# NavList:

## A Community Devoted to the Preservation and Practice of Celestial Navigation and Other Methods of Traditional Wayfinding

**Re: Measure of All Things**

**From:**Trevor Kenchington

**Date:**2003 Oct 4, 00:29 -0300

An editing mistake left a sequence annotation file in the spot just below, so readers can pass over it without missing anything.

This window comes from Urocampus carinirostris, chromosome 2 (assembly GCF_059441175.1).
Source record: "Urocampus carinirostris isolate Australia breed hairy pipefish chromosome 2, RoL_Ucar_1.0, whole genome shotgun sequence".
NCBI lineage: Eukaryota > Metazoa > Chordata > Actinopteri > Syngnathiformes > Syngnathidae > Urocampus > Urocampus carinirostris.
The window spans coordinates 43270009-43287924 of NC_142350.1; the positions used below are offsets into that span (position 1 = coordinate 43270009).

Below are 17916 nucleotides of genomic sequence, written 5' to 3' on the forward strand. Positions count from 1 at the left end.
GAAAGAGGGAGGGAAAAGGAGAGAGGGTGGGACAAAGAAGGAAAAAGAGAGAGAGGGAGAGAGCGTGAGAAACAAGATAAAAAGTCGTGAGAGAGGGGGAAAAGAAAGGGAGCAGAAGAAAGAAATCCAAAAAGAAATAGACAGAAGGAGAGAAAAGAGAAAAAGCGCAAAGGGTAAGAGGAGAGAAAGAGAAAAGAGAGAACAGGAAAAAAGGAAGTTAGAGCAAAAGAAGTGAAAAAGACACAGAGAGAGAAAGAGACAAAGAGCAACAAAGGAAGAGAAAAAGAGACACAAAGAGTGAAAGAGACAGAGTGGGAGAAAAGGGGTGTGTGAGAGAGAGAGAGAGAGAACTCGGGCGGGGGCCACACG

Kieran Kelly wrote: > I recently read Ken Alder's excellent work The Measure of All Things and was > struck by Delambre's struggle to improve the accuracy of celestial sights > and transit observations for the French metric survey. In the book there is > a discussion of the difference between Precision i.e. random errors and > Accuracy i.e. constant errors when making a celestial observation either > with a theodolite, sextant or transit circle. The terminology I was taught is a bit different: "Accuracy" is a matter of how close your measurement or estimate comes to the true value. "Accuracy" is the combination of "precision" and "bias". "Precision" concerns how close together a series of measurements or estimates would be. "Bias" is the offset between the average of a series of measurements (or estimates) and the true value. Large random errors would cause low precision and so the level of precision would be an indicator of the scale of the random errors but precision cannot be equated with random error. > I am still a bit confused. Is a random error-precision-a human error either > in the sighting technique or in the calculation such as an arithmetic error? Random errors are not all the errors of the observer, nor are all observer errors random. Any sextant has some (though usually very little) slop in its micrometer screw thread, else that thread would lock in the one cut in the arc. That slop will produce a random error in observed altitudes. So would haze obscuring the true horizon. On the other hand, an observer who sees the Sun touch the horizon when its lower limb actually cuts the horizon would introduce a bias. So would an observer who consistently forgot to correct for Index Error. Errors are random if they differ from one measurement to the next. If they are constant (such as an uncorrected Index Error), then they are not random errors. > These errors would presumably be expressed as a bell shaped curve. Not necessarily. > If so > then the accuracy must relate to the instrument and would always be > constant. Constant, by definition (taking this "accuracy" as meaning what I know as "bias"). But (as above) not necessarily always related to the instrument. > Thus errors of accuracy would be expressed as a straight line when > plotted. Those who use sextants are familiar with errors such as index > error, collimation error or the errors along the arc. But I thought these > errors could be eliminated. Apparently not completely eliminated. Is this > interpretation correct? I would say, yes. > Does it mean that because of random errors no observation is ever completely > precise as minute human variables come into play? Minute variables of many kinds. One of the fundamental principles of science is that we can never measure anything exactly. All measurements are made with error. > Similarly if there was to > be no errors of accuracy then the measuring instrument - sextant, theodolite > etc would need to be perfect. On the basis that no man made machine is > perfect it would appear that all navigational fixes and surveying > triangulations are ultimately only approximations. Exactly. (Sorry ... pun intended.) > This was certainly the case with the French metric survey which was found to > be inaccurate with the advent of satellite navigation. What I don't > understand is how do scientists know it is inaccurate when there appears to > be no absolute standard if Delamere is to be believed. I don't know the details of this case but I imagine that it is because the satellites provide more accurate measurements (though still not perfect ones) which show that the true value is not equal to the earlier estimate -- or perhaps more precisely that the true value is very, very unlikely to be equal to the earlier estimate. > Is it possible that > in future a further technological development will prove the satellite > survey to be inaccurate? It is not just possible but as close to being certain as anything can be in this imperfect world. Trevor Kenchington -- Trevor J. Kenchington PhD Gadus{at}iStar.ca Gadus Associates, Office(902) 889-9250 R.R.#1, Musquodoboit Harbour, Fax (902) 889-9251 Nova Scotia B0J 2L0, CANADA Home (902) 889-3555 Science Serving the Fisheries http://home.istar.ca/~gadus